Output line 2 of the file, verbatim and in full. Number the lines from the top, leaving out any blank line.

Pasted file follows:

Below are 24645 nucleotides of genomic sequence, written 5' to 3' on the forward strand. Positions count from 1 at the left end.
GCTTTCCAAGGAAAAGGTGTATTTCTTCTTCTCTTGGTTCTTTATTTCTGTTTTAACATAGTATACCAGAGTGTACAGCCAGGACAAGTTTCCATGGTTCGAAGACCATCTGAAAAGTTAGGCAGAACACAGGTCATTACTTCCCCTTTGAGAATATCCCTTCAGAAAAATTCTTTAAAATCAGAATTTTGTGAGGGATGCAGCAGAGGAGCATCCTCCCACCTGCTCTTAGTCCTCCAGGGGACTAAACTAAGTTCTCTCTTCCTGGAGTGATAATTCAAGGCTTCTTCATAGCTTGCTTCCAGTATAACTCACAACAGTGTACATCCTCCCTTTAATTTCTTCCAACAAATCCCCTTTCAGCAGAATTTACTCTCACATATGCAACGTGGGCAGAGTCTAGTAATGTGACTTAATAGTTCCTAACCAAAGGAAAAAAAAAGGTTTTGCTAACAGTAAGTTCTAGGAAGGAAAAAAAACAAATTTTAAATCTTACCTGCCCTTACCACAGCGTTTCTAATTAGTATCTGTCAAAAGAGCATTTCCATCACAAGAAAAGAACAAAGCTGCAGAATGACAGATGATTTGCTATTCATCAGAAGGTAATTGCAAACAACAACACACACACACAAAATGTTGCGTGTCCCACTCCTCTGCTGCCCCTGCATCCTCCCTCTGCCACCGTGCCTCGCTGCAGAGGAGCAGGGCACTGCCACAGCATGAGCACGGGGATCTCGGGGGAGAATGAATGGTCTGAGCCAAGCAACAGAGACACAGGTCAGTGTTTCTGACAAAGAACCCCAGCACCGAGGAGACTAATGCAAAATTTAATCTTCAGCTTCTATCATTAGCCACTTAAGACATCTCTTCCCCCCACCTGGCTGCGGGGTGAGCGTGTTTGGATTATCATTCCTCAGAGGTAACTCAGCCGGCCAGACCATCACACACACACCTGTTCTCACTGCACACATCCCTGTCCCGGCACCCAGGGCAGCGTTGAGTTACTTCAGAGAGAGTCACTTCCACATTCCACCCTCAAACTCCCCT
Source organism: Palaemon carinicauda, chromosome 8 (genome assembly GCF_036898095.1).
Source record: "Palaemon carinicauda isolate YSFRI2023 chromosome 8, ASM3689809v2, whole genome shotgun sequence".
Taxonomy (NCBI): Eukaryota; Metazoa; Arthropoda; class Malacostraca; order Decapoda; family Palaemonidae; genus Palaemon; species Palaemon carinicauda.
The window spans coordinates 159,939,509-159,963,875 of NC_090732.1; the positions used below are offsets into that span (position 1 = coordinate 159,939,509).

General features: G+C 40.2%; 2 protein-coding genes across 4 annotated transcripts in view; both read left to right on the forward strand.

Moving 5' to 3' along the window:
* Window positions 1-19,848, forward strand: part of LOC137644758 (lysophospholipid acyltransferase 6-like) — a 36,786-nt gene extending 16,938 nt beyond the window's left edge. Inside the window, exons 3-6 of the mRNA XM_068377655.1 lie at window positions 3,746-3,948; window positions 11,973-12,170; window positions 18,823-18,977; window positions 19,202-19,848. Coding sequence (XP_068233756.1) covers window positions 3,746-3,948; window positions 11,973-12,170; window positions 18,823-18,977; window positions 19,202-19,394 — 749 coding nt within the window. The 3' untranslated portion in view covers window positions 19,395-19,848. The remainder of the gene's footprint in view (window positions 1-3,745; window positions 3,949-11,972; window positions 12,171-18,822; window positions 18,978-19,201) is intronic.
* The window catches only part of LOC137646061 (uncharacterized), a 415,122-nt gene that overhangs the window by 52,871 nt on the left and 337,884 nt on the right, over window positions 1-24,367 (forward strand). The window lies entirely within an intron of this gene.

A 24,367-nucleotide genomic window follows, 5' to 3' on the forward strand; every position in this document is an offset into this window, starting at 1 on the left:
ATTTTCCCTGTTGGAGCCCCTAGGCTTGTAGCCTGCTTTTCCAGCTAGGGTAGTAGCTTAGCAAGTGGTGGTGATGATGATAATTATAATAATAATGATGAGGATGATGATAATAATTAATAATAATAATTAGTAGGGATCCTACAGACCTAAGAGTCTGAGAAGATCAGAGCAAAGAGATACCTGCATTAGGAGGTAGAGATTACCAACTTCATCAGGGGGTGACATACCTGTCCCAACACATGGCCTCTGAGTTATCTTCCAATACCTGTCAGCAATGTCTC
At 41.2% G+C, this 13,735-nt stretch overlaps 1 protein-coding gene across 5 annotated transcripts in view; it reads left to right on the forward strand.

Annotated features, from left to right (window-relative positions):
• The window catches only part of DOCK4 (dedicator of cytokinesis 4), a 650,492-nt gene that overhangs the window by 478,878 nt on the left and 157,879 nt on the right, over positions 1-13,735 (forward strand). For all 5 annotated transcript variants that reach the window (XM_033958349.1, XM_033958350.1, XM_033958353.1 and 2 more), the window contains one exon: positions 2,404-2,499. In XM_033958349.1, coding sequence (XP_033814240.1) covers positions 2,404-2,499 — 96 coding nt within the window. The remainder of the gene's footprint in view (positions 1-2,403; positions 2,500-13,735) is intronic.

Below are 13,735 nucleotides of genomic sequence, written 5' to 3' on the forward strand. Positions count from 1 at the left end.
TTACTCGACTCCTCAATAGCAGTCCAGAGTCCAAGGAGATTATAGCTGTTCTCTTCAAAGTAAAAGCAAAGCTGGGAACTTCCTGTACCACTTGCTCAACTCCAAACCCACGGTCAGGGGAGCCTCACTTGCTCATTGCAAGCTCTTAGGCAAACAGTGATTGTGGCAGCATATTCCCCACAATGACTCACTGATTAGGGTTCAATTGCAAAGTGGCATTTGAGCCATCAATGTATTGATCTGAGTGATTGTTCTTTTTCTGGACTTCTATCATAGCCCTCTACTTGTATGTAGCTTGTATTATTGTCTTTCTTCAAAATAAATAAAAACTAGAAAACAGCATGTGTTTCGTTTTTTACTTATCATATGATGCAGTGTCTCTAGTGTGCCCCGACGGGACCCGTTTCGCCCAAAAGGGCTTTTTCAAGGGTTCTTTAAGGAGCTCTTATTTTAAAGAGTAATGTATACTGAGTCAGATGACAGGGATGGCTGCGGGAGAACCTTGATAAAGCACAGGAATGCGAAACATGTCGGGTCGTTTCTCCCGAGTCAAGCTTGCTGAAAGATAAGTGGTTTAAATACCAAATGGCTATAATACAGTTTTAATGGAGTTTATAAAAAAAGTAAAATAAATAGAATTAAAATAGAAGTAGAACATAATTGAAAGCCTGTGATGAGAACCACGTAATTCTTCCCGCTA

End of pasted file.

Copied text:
GCTTTCCAAGGAAAAGGTGTATTTCTTCTTCTCTTGGTTCTTTATTTCTGTTTTAACATAGTATACCAGAGTGTACAGCCAGGACAAGTTTCCATGGTTCGAAGACCATCTGAAAAGTTAGGCAGAACACAGGTCATTACTTCCCCTTTGAGAATATCCCTTCAGAAAAATTCTTTAAAATCAGAATTTTGTGAGGGATGCAGCAGAGGAGCATCCTCCCACCTGCTCTTAGTCCTCCAGGGGACTAAACTAAGTTCTCTCTTCCTGGAGTGATAATTCAAGGCTTCTTCATAGCTTGCTTCCAGTATAACTCACAACAGTGTACATCCTCCCTTTAATTTCTTCCAACAAATCCCCTTTCAGCAGAATTTACTCTCACATATGCAACGTGGGCAGAGTCTAGTAATGTGACTTAATAGTTCCTAACCAAAGGAAAAAAAAAGGTTTTGCTAACAGTAAGTTCTAGGAAGGAAAAAAAACAAATTTTAAATCTTACCTGCCCTTACCACAGCGTTTCTAATTAGTATCTGTCAAAAGAGCATTTCCATCACAAGAAAAGAACAAAGCTGCAGAATGACAGATGATTTGCTATTCATCAGAAGGTAATTGCAAACAACAACACACACACACAAAATGTTGCGTGTCCCACTCCTCTGCTGCCCCTGCATCCTCCCTCTGCCACCGTGCCTCGCTGCAGAGGAGCAGGGCACTGCCACAGCATGAGCACGGGGATCTCGGGGGAGAATGAATGGTCTGAGCCAAGCAACAGAGACACAGGTCAGTGTTTCTGACAAAGAACCCCAGCACCGAGGAGACTAATGCAAAATTTAATCTTCAGCTTCTATCATTAGCCACTTAAGACATCTCTTCCCCCCACCTGGCTGCGGGGTGAGCGTGTTTGGATTATCATTCCTCAGAGGTAACTCAGCCGGCCAGACCATCACACACACACCTGTTCTCACTGCACACATCCCTGTCCCGGCACCCAGGGCAGCGTTGAGTTACTTCAGAGAGAGTCACTTCCACATTCCACCCTCAAACTCCCCT